Bergen County Prosecutor Mark Musella will visit a local pharmacy to answer questions Thursday when New Jersey begins a three-day giveaway of the overdose-reversal drug Narcan.
State residents can obtain a packet containing two doses of the nasal spray anonymously without a prescription or appointment through Saturday (Sept. 24-26) for free at participating pharmacies.
The free doses will be available at 322 pharmacies, including several locations of Acme, CVS, Rite Aid, Sav-On, ShopRite, Stop & Shop, Walgreens, Walmart, Weis Markets and independent pharmacies throughout the state, authorities said.
Musella plans to be at Levy’s Pharmacy in Lyndhurst beginning at 10 a.m. Thursday to answer questions about community partnerships and initiatives from his office that focus on ending opioid overdoses and fatalities.
SEE THE LIST ABOVE OR BELOW FOR PARTICIPATING BERGEN COUNTY PHARMACIES. CLICK HERE FOR ALL PARTICIPATING NEW JERSEY PHARMACIES: nj.gov/humanservices/stopoverdoses
The doses will be distributed on a first-come, first-serve basis while supplies last. Those who obtain them will also be given information about addiction treatment and recovery.
BE WARNED: Nalaxone isn't a miracle drug or fallback option, health and law enforcement professionals emphasize that n. Opioid users can still die depending on how much is in their system and in what combination. #stoptheods
This is the second New Jersey Narcan giveaway in little over a year. Residents collected 32,000 doses in June 2019.
“The ongoing opioid epidemic continues to devastate communities across our state,” Gov. Phil Murphy said. “By expanding access to Naloxone, New Jerseyans will have this lifesaving medication readily available to help those who may be suffering from an overdose.”
“This is all about saving lives,” state Human Services Commissioner Carole Johnson said. “We’re continuing to find innovative ways to combat this epidemic that has taken far too many lives. We urge everyone to visit a participating pharmacy to get a free pack of this overdose reversal drug because, quite frankly, you never know when you’re going to need it to save a life.”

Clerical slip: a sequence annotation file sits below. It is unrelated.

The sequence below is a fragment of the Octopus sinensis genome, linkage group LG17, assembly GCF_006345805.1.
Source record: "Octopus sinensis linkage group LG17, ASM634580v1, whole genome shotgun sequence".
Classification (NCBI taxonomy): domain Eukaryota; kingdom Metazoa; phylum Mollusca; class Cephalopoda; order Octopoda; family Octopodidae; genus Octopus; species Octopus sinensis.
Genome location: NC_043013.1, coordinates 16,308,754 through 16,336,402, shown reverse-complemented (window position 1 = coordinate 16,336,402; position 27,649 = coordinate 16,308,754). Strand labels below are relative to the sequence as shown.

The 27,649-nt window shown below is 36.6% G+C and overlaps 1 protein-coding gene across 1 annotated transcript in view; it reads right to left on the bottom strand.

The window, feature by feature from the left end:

Naloxone can in certain instances reverse overdoses from heroin and other opioids by blocking their effects on the brain.
Having more available -- either by people carrying it or putting it into first aid kits -- can only help, given how serious the opioid epidemic has become.
For that reason, New Jersey has distributed 53,000 free doses of naloxone to police departments, 11,352 free doses to EMS teams, 1,200 free doses to shelters for those experiencing homelessness and 400 free doses to libraries.
“Last year’s turnout showed there is a strong demand for naloxone. New Jerseyans stood up and said they want to help and be ready to have the opportunity to save someone’s life,” Johnson said. “We want to build on last year’s event and get naloxone into as many hands as possible. We want to save lives.”
NJ Addiction Treatment Hotline: 1-844-ReachNJ (available 24 hours a day, 7 days a week).
Click here to sign up for Daily Voice's free daily emails and news alerts.